Phillies

Phillies should only make a bullpen trade if they're getting an elite reliever

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Phillies should only make a bullpen trade if they're getting an elite reliever

With the left side of the infield the clearest area for the Phillies to upgrade, you've heard all about Manny Machado, Adrian Beltre and Mike Moustakas. The trade market matches up nicely with the Phils' most pressing need. 

But they could also use some bullpen help. Every July, relievers are the most commonly traded commodity because typically, even the bad teams have a few valuable relievers.

Here's a look at which bullpen pieces the Phillies could pursue this month, split up into two tiers.

The elite tier

In my opinion, this is the only type of bullpen trade the Phillies should aim to make. Forget about the available setup men having decent seasons and go after actual difference-making, game-shortening bullpen pieces.

In this regard, three relievers on selling teams stick out: Reds closer Raisel Iglesias, Padres closer Brad Hand and Pirates closer Felipe Vazquez (formerly Felipe Rivero).

Acquiring any of these three closers would give the Phillies the ability to move Seranthony Dominguez into an all-purpose role, the way he was used when he first came up. The way the Brewers use Josh Hader, the way the Indians have used Andrew Miller in recent years.

While some teams are going away from the traditional closer, Phils GM Matt Klentak did say last month that the Phillies would love to have one. It's just that the elite closers are few and far between.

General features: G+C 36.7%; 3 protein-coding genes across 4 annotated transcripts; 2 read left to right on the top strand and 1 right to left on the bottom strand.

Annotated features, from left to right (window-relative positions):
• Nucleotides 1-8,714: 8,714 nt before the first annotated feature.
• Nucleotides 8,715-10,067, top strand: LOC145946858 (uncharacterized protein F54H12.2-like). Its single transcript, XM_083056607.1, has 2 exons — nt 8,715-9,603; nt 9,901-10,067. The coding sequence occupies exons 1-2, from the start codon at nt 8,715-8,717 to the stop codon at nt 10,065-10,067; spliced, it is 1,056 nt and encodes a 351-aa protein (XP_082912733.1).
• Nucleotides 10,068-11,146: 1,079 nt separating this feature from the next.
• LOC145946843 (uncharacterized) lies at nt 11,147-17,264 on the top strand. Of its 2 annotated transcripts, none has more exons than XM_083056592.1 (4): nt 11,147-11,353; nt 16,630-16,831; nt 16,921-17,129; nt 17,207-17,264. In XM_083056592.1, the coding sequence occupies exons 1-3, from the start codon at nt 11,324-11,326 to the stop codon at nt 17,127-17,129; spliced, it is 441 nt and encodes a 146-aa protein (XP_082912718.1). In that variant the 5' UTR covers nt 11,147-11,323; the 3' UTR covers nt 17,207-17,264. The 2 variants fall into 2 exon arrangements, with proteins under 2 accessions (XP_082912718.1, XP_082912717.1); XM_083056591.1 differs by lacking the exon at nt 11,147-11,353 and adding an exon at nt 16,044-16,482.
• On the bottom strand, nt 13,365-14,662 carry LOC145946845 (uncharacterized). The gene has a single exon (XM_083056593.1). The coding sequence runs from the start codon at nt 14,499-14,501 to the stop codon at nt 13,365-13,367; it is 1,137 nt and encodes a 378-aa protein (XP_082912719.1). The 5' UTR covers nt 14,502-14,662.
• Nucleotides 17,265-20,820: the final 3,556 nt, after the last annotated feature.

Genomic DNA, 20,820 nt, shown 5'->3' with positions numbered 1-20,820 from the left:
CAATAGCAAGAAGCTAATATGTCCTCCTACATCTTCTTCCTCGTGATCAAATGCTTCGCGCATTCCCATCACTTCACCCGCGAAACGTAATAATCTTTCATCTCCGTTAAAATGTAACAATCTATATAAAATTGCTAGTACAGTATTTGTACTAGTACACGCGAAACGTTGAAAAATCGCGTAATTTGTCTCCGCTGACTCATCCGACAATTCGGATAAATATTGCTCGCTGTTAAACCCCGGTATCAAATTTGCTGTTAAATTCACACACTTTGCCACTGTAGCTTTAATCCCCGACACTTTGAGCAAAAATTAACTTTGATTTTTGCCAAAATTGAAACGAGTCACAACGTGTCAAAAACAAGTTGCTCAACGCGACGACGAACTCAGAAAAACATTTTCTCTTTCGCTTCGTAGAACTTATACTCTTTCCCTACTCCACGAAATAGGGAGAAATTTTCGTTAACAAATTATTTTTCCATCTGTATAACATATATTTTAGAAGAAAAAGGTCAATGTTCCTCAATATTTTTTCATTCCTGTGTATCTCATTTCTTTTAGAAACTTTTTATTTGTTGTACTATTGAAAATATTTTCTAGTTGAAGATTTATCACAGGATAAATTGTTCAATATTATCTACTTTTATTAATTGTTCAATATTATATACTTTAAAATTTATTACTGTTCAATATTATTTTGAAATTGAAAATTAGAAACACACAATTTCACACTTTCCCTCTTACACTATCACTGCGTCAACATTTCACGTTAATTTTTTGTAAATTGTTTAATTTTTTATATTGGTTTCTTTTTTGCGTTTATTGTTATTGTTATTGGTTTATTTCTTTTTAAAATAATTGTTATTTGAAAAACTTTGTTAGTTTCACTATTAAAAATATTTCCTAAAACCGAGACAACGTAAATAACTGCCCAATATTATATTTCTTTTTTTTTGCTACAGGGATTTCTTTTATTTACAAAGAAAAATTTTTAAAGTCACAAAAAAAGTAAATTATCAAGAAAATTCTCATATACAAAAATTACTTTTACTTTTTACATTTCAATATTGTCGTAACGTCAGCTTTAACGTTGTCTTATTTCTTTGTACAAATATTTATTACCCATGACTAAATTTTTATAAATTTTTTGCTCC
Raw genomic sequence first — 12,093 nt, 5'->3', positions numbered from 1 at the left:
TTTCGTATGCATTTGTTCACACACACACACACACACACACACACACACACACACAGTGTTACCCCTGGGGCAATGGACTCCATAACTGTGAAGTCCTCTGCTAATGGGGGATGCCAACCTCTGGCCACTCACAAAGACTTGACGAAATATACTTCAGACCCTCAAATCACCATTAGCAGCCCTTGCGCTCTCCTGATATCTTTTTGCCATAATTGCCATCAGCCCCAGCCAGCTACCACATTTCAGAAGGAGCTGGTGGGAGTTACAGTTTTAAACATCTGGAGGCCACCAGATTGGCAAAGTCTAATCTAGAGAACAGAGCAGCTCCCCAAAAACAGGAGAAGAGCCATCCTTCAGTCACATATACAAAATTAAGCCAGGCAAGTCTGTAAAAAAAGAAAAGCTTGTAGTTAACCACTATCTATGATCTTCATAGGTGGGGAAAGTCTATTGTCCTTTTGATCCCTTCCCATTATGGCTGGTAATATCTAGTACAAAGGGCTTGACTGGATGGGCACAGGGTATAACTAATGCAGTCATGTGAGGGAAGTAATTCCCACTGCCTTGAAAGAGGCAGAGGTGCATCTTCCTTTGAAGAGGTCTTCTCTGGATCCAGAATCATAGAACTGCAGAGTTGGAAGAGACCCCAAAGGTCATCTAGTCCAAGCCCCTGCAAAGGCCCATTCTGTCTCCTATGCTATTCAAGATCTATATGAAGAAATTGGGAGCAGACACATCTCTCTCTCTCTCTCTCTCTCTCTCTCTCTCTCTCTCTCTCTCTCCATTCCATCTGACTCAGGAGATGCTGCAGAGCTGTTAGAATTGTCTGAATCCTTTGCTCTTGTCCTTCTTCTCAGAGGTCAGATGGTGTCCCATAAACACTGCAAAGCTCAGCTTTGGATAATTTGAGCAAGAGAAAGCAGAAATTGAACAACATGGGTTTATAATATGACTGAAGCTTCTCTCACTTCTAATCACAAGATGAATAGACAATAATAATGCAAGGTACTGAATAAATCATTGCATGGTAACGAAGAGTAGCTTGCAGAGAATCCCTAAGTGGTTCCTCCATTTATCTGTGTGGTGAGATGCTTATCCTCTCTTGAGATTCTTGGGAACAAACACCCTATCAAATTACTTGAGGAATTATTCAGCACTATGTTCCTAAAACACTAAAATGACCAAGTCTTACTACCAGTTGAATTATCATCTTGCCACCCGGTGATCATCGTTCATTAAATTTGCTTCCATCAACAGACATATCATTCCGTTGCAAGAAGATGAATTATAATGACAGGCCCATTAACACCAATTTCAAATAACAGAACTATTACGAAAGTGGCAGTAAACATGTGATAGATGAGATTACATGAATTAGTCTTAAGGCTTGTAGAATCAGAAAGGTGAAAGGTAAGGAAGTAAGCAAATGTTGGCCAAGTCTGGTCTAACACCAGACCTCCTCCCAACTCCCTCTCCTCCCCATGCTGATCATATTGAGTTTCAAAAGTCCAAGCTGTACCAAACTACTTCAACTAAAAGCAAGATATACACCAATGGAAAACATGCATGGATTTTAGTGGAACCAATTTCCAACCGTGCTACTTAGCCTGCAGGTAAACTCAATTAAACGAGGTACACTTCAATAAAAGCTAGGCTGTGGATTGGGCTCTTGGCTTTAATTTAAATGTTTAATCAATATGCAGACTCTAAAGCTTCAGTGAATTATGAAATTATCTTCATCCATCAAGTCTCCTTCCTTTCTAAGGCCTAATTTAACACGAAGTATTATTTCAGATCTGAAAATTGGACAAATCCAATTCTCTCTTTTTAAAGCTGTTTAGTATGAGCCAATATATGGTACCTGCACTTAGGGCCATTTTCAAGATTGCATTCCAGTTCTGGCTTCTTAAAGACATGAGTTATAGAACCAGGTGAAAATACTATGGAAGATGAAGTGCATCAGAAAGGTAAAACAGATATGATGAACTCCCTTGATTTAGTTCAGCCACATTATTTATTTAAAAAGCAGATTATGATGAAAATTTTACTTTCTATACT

Iglesias is the best of this bunch. Right-handed closer with a big fastball, a wipeout slider and the ability to get more than three outs. Iglesias doesn't have trouble going three days in a row or coming in with one out in the eighth inning if needed. 

Since 2016, he has a 2.53 ERA with 217 strikeouts in 192 innings. Best of all, he's under contract through the end of the 2020 season. He'll make $14.5 million total over the next three seasons.

You may recognize Hand's name from his ineffective stint as a starter with the Marlins from 2011 through 2015.

Since getting to San Diego, Hand has been great — 2.66 ERA, 11.8 strikeouts per nine innings the last three years. Getting a late-inning lefty would give the Phils the ability to mix and match in the eighth and ninth innings, using Hand in whichever inning the most dangerous lefties are due up. Lefties have hit just .137 against Hand this season with four walks.

Vazquez broke out last season after claiming the closer's job, saving 21 games with a 1.67 ERA in 75 innings. He, too, is a lefty, and he's held left-handed hitters to 5 for 30 (.167) this season with one walk and 16 K's.

The fading Pirates would ask for plenty in return for Vazquez, a 27-year-old fireballer under team control through the end of 2021. He's one of the few relievers who'd be worth the high price tag in a trade.

The lesser tier

The reason I'm going for the elite tier of relievers if I'm the Phillies is that most of the available setup men are coin-flips — who is to say any of them would perform better in the final two months than who the Phils currently have?

Is a setup man you're bringing in really going to be a marked improvement over Edubray Ramos, Pat Neshek or even Tommy Hunter, who's struggled a bit more than the Phils would have liked through the first week of July?